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More impressive was his coverage of Baldwin on third-and-11 from the Seattle 39 with less than 5 minutes to go. Landry was at the line of scrimmage as part of the Redskins showing an eight-man blitz. But Landry was one of two defenders who dropped into coverage. Here’s the problem: He had to turn and run with Baldwin 32 yards downfield on a bum Achilles and bum groin – but he did it. Landry never turned his head to find the ball, and perhaps a better quarterback makes that throw, but he timed his hit on Baldwin well and forced a punt. Huge play.

GASSERS

NT BARRY COFIELD:Cofield has made steady progress at his new position, but Sunday’s game was not another step forward. He appeared to have major problems anchoring in the middle against C Max Unger. Unger was the 49th overall pick out of Oregon in 2009 and apparently has developed into an exceptional NFL center after beginning his career at guard. His leverage and hands were extremely effective against Cofield. On RB Marshawn Lynch’s 5-yard run to begin Seattle’s second series, Unger got off the ball low and got his hands inside Cofield‘s. He pushed Cofield back 3 yards, which not only opened up the hole Lynch took but it also obstructed SS LaRon Landry‘s path to the ballcarrier.

There were a handful of similar plays on which Cofield was pushed back up to three yards. And when the Seahawks used RT Breno Giacomini as the tight end on the left on a third-quarter running play, Cofield ended up six yards in the defensive backfield. He appeared to lose a combination block by LG Robert Gallery and LT Russell Okung. Gallery initially got Cofield’s shoulders turned perpendicular to the line of scrimmage; then Okung got into Cofield’s right shoulder and didn’t stop driving him out until Cofield fell over Gallery six yards back.

Cofield also missed tackling RB Leon Washington one-on-one in the hole on a first-down run late in the third quarter. He lined up shaded toward Gallery and engaged him instead of Unger off the snap. He shed Gallery’s block by throwing his arms, but Washington ran through his tackle and got two yards instead of none.

Cofield, however, rebounded positively on the next play. Although he was blocked out of the ensuing run, he occupied Unger and RG Paul McQuistan. That allowed ILB London Fletcher and Landry free runs to the ball, and they stopped the play for two yards.

FS OSHIOMOGHO ATOGWE: Atogwe didn’t move well, particularly in the second half. He’s obviously injured. His movements aren’t explosive and he doesn’t change directions quickly. I think I could count on one hand the times he has separated an opponent from the ball this season. He’s just not healthy.

Atogwe didn’t get over to help CB DeAngelo Hall in time on WR Golden Tate’s 15-yard touchdown in the fourth quarter. As the single high safety, Atogwe drifted to his right when QB Tarvaris Jackson led him there with his eyes. When Jackson came back to the other side to hit Tate in stride, Atogwe was too far away to help.

The way Atogwe reacted on an eight-man blitz in the fourth-quarter leads me to believe he blew an assignment, but I can’t say that for sure. On third-and-6 from the Seattle 24, the Redskins showed an eight-man front, and all eight players blitzed, leaving three in coverage against three wideouts. The problem was that TE Zach Miller also ran out on a pass route, leaving three Redskins to cover four receivers. Atogwe, who was lined up on Miller’s side, took six steps toward the quarterback before reversing course and trying to find Miller. SS LaRon Landry got home for the sack, so it didn’t hurt the Redskins. Redskins-defense-sack-9-yd-loss” href=”http://www.nfl.com/videos/washington-redskins/09000d5d824863f5/Redskins-defense-sack-9-yd-loss” target=”_blank”>Watch the play for yourself. Again, I can’t be sure what Atogwe’s assignment was, but I strongly doubt the Redskins would intentionally leave a receiver unaccounted for.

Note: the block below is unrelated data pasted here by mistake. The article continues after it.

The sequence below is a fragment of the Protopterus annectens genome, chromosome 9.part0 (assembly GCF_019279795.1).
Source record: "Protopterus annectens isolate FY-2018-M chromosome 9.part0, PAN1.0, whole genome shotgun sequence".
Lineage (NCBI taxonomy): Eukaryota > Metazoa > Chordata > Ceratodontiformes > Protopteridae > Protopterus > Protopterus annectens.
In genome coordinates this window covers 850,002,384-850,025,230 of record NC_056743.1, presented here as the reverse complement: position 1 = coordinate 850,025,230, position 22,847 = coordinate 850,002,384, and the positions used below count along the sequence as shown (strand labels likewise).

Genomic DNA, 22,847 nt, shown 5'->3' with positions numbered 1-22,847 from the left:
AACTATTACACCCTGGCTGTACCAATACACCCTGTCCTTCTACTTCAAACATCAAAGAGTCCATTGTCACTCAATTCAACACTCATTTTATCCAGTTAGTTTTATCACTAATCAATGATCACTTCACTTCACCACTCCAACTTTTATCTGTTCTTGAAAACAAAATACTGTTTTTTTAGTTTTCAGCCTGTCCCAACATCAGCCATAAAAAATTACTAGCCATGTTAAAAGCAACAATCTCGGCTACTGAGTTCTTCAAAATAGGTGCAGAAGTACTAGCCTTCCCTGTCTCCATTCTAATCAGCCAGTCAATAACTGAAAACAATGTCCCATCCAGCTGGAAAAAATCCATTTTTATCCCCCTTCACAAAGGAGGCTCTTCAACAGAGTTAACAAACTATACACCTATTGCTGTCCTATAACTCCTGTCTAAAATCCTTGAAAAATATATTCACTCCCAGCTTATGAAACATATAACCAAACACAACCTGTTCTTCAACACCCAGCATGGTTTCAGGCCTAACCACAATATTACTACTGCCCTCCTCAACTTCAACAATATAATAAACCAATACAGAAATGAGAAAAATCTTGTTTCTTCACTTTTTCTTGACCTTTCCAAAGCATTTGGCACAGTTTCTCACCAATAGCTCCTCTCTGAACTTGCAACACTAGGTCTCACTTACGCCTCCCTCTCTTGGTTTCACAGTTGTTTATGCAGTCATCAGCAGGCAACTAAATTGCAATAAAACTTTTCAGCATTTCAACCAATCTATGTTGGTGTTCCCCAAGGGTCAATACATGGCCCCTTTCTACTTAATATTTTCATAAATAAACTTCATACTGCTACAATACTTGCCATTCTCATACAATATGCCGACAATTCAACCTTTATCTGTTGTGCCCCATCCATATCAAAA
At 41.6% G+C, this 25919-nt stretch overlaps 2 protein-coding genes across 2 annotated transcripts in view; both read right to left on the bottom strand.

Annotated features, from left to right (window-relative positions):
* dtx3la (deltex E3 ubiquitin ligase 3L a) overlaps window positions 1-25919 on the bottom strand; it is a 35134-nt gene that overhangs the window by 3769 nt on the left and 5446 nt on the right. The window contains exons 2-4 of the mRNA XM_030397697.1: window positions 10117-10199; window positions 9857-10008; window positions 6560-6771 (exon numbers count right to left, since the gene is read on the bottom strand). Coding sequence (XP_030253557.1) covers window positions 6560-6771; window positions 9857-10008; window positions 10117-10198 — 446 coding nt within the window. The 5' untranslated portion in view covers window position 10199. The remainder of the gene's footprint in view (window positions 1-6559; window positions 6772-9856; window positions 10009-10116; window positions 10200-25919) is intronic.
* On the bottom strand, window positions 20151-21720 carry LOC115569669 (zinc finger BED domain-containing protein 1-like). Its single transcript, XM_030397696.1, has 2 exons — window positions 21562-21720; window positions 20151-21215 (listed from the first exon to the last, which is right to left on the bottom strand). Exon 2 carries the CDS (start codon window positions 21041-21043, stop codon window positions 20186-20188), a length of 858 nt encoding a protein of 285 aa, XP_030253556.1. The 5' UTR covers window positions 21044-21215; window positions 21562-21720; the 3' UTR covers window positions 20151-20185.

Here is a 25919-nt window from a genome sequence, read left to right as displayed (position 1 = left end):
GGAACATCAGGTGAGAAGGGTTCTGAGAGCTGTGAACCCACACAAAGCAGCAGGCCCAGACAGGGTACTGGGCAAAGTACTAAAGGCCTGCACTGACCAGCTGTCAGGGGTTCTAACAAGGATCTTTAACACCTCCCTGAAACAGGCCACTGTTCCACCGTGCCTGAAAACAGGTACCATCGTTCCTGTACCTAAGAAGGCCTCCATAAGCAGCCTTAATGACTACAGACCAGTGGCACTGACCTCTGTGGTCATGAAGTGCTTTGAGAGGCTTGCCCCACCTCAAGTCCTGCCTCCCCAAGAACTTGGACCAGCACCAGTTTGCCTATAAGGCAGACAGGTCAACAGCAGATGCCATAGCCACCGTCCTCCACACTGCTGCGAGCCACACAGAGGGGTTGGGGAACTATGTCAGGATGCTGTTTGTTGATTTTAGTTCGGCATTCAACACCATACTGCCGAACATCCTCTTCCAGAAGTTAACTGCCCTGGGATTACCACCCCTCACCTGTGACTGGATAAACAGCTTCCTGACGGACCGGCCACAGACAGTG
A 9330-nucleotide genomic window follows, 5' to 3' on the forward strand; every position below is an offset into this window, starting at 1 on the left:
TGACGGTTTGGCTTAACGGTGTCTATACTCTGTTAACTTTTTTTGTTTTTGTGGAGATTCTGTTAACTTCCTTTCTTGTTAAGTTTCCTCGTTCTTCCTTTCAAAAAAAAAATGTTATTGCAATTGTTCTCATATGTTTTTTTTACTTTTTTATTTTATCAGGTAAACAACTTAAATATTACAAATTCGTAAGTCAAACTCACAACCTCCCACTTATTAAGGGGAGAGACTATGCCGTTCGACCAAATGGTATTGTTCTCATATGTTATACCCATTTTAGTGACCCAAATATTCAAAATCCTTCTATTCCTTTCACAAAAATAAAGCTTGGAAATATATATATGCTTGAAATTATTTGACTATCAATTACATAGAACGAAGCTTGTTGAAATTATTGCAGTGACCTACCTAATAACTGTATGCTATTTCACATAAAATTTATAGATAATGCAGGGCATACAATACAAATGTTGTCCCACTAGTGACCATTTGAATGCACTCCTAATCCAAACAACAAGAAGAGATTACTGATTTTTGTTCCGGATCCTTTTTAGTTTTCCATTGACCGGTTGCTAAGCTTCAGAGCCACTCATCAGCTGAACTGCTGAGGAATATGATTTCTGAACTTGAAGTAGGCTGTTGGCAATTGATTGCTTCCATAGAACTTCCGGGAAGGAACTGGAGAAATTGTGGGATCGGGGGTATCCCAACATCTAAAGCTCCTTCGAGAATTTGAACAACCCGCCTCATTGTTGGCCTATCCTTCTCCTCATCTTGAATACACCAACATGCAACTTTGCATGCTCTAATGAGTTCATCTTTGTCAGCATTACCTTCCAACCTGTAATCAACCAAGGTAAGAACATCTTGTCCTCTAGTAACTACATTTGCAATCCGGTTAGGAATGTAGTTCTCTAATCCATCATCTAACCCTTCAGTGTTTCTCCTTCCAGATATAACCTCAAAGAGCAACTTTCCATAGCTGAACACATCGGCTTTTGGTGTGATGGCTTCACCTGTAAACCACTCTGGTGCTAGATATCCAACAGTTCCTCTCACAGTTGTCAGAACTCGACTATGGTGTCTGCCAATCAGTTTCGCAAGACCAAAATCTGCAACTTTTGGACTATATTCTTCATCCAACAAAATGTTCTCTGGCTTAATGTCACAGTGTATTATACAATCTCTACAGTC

OBSERVATIONS

CB DeAngelo Hall would have been on the game balls list if it weren’t for one negative play – the fourth-quarter touchdown he surrendered to WR Golden Tate. He was tight in coverage all game, and his interception sealed it. He was right when he said last week that interceptions would come once the Redskins had a lead to protect late in games. Tate wasn’t even close to being open on his in cut on the final play, but QB Tarvaris Jackson forced the issue and Hall easily undercut the route.

Hall broke up two passes in or near the end zone. One of those got the Redskins off the field on third-and-7 inside their red zone and held the Seahawks to a field goal. He might have had another interception on a pass Jackson attempted to throw away in the first half. Hall jumped for it near the sideline but couldn’t bring it in waist-high. Perhaps the leap was unnecessary.

He also missed a tackle near the right sideline when he tried to hit the receiver out of bounds with his shoulder. It cost the Redskins a first down. Still, if Hall were in the front office, I’d hope he’d take it easier on himself after Sunday’s game.

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ILB Perry Riley continues to impress. He was credited with 14 total tackles, six solo – both game-highs. The Seahawks averaged only 3.0 yards on the 14 plays on which he was credited with a tackle, and they averaged only 1.6 yards on the last seven of those plays. Once again, he was decisive and quick to the ball, and his ability to elude linemen on the second level is an immense help in run support.

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